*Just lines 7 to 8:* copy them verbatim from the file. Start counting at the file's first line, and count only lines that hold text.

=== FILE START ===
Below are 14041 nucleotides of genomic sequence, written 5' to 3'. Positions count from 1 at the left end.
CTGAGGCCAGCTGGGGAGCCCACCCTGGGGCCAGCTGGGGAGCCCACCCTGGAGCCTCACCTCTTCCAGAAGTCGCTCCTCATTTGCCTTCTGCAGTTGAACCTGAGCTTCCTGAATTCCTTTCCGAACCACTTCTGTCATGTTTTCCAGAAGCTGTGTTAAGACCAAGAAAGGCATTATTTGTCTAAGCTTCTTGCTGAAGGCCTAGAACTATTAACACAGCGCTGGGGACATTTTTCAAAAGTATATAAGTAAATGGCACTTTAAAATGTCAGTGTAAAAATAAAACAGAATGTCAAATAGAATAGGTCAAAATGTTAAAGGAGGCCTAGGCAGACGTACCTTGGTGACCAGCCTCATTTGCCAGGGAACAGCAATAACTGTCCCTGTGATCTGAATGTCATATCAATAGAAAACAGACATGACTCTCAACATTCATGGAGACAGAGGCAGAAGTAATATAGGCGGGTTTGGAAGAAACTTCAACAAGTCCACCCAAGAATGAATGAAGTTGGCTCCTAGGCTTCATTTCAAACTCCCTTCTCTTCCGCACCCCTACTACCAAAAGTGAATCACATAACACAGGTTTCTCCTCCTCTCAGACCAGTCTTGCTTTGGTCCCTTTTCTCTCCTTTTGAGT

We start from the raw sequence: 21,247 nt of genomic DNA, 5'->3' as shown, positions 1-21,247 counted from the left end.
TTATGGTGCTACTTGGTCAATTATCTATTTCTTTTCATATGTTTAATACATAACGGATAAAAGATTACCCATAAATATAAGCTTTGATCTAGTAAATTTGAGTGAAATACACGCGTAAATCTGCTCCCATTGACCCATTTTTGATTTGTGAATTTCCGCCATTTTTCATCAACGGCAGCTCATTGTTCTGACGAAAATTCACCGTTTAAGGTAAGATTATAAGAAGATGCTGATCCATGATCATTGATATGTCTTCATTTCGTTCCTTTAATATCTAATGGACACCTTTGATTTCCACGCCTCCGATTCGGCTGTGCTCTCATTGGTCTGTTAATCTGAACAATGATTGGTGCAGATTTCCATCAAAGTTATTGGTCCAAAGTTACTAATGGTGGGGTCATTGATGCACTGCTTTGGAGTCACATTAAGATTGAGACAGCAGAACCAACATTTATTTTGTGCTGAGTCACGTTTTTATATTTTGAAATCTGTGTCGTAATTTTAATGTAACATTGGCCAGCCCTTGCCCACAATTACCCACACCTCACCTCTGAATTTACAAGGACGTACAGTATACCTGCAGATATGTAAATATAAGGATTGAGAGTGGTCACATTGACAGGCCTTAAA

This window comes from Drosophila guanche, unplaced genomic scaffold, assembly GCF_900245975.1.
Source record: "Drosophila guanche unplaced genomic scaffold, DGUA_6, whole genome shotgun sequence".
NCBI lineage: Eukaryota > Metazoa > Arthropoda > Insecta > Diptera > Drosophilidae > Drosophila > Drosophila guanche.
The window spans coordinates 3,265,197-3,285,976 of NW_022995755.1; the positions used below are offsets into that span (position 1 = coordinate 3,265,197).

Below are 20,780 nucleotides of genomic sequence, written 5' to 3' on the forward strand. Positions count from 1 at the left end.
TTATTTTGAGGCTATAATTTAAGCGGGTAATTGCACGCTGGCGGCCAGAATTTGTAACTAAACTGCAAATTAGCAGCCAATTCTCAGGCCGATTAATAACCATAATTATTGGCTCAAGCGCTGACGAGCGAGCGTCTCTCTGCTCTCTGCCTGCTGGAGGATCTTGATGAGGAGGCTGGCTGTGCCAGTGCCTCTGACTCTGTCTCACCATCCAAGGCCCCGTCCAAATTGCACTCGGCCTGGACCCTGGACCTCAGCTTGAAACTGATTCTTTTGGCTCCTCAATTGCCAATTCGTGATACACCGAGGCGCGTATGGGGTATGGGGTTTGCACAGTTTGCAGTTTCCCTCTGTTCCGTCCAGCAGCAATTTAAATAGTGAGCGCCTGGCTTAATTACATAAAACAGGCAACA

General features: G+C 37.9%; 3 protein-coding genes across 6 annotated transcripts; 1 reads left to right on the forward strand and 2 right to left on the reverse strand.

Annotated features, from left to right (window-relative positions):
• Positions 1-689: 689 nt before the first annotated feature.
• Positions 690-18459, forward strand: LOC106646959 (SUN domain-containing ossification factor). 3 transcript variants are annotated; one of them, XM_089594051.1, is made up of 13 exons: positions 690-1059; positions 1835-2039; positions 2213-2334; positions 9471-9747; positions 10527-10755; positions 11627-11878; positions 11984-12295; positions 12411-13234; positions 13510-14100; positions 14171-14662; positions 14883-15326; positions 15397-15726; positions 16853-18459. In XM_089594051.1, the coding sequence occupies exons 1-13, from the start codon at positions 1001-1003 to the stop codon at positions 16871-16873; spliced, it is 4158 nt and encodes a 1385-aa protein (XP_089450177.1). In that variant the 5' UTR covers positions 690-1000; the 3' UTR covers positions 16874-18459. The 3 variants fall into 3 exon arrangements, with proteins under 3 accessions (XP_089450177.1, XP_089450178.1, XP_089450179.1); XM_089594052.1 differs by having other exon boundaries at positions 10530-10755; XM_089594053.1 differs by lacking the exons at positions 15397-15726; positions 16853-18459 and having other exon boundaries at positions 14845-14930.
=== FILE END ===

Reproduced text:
NCBI lineage: Eukaryota > Metazoa > Arthropoda > Insecta > Diptera > Drosophilidae > Drosophila > Drosophila guanche.
The window spans coordinates 3,265,197-3,285,976 of NW_022995755.1; the positions used below are offsets into that span (position 1 = coordinate 3,265,197).